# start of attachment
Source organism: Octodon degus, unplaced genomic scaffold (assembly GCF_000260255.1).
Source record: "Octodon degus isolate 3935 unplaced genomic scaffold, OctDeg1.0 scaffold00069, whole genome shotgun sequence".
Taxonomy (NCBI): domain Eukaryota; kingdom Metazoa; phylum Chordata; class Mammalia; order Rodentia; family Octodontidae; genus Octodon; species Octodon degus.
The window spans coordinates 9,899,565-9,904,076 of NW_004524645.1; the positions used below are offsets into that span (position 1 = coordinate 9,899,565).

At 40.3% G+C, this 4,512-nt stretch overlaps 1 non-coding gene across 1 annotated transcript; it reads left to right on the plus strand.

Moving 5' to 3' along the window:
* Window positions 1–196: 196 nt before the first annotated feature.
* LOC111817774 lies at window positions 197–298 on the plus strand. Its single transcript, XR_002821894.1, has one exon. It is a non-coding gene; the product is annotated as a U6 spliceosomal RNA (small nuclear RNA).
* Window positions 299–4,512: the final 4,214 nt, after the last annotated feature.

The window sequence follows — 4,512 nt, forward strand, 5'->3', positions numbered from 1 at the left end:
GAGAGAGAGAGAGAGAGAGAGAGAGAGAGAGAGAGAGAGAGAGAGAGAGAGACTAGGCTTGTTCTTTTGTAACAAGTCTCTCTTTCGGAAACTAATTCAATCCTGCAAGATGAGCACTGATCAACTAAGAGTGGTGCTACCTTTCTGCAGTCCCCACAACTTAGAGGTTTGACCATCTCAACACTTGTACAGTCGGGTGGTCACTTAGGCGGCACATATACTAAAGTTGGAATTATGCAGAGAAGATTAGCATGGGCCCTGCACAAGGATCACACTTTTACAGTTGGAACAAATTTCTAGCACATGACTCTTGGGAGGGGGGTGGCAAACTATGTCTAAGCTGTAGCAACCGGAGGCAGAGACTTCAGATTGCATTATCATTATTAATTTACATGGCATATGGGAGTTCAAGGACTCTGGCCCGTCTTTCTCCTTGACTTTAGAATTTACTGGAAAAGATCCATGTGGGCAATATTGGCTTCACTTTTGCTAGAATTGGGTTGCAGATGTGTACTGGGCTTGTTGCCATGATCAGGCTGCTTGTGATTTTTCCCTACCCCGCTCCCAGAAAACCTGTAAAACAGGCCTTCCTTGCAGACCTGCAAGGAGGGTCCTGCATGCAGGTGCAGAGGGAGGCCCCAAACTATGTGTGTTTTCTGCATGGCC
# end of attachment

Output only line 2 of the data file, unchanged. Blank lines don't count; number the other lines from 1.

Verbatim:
Source record: "Octodon degus isolate 3935 unplaced genomic scaffold, OctDeg1.0 scaffold00069, whole genome shotgun sequence".